Of course, most lenders do not lend if there is an existing large mortgage on the property. The mortgage, if any, must be smaller than the equity that can be released on the property. The amount of equity that can be released on a holiday home depends on several factors, including the age of the applicant. Buy to let equity release is generally only offered if the youngest applicant is over 55 years of age. Landlords with up to 5 buy to let properties can potentially release a proportion of the equity on each property.
The amount of the loan generally varies with age. The more the age of the applicant or the age of the youngest applicant in case of joint applications, the more the proportion of equity that can be borrowed. Also, loans are generally offered in lump sums as opposed to monthly borrowing. Buy to let equity release schemes are becoming increasingly popular, especially among landlords with an extensive property portfolio, as it opens up many possibilities for them in terms of financial planning and further investment.
As with any equity release mortgages, buy to let equity release mortgages involve some setting up costs. These include professional valuation fees which are usually in proportion to the value of the property, application fees, and solicitors’ fees. In addition, if you go to an independent financial adviser, setting up costs also include any fees charged by the adviser.
Individual buy to let equity release schemes may also have additional costs such as early repayment charges. These vary with each policy and as with any financial loan, it is important to find out about all the associated costs before entering into any legally binding contract.
Equity release mortgages are financial products, essentially loans, that allow you to free up the equity tied into your home. For those who own a real estate property and require a supplementary income, this type of loan can be the right option. This is especially true of pensioners who have a house but often require additional cash flow for a better lifestyle, medical expenses etc. There are many different types of equity release schemes, and choosing the right one requires proper understanding of the concept, as well as proper guidance.
As equity release mortgages have become more and more popular, they have also evolved and improved over time. Today, there are not only a greater number of equity release providers in the market but also a great variety in terms of the type of equity release plans. Equity release plans have also become more flexible to suit people in a wider variety of circumstances. Something that was not available a few years back may now have become accessible.
If you already have an equity release mortgage, it may be worth your while to explore the market and see whether there are better options available for you. Switching to a new lender may have several advantages, from lower interest rates to more flexible terms of lending. However, switching your equity release is not always a straightforward process. Before applying for a new loan, it is important to understand all the equity release risks associated with your existing mortgage.
Many lenders charge an early repayment penalty on their equity release mortgages. This changes from lender to lender and also varies with different mortgages. But it could be as low as 5% to as high as 25% of the total amount that is borrowed. These penalties are put in place to protect the lender from losses made on interest when a debt is repaid ahead of term. While ERCs were common until a few years ago, a more competitive market has led to many lenders scrapping this policy.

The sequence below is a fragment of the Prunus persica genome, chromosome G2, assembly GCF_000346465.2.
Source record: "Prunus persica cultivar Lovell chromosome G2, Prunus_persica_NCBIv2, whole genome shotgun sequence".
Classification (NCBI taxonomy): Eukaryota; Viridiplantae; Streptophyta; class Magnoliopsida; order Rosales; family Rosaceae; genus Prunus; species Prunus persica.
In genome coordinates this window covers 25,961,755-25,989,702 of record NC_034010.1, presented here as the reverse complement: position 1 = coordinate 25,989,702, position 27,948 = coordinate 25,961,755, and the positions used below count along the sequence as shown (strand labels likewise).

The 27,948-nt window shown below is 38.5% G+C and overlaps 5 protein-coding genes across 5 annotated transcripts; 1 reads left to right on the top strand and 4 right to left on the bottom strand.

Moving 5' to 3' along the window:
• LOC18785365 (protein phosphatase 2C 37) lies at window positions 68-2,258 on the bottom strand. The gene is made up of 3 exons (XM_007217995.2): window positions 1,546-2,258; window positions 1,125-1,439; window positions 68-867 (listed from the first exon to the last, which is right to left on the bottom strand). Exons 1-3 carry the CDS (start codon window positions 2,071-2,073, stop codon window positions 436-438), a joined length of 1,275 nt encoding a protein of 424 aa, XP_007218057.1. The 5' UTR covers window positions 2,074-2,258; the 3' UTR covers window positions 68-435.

Sometimes an equity release remortgage with an alternate lender could help make huge savings, however, high early repayment penalties could cancel out any saving and make it economically unviable. In other cases it could still be viable notwithstanding a seemingly high ERC! As always, it is useful to consult a financial adviser, with expertise in the field of equity release mortgages, to help you make the right choice.
Equity release schemes have been around in some format since the 1960’s. However, they have undergone significant changes to ensure that today’s equity release mortgages are complaint & trustworthy in the eyes of the over 55 marketplace.
The first steps towards recognition of the need for consumer protection came in 1991 with the launch of SHIP (Safe Home Income Plan). SHIP brought about a voluntary code of practice that must be implemented within any equity release scheme in order to achieve SHIP status: –
- The flexibility to still be able to move house. Therefore the equity release plan must be portable
- You can repay the equity release mortgage at any time, subject to potential early repayment charges
- All plans must have the inclusion of a ‘no-negative equity guarantee‘ option
The no-negative equity guarantee provides the protection in an ‘over’ roll-up situation, where the equity release balance supercedes the value of the property in the future.
If this does occur the lender will invoke the no-negative equity guarantee and only ask for the property value on eventual sale. This provides the reassurance that no debt can be transferred onto the beneficiaries.
Since then, the FSA (Financial Services Authority) has become involved in the equity release market & taken all schemes under its wing.
Therefore in 2004, lifetime mortgages became fully regulated by the FSA & provided greater consumer protection. This led to only qualified equity release advisers being able provide recommendations to the general public.
Three years later in 2007, home reversions plans were amalgamated with lifetime mortgages resulting in both types of plans becoming regulated by the FSA.
With recent developments in the industry & SHIP now reforming itself into the Equity Release Council to have a stronger presence & stance within the post retirement market, then greater changes are to follow. This in turn will lead to greater consumer awareness of equity release schemes & their benefits to the over 55’s.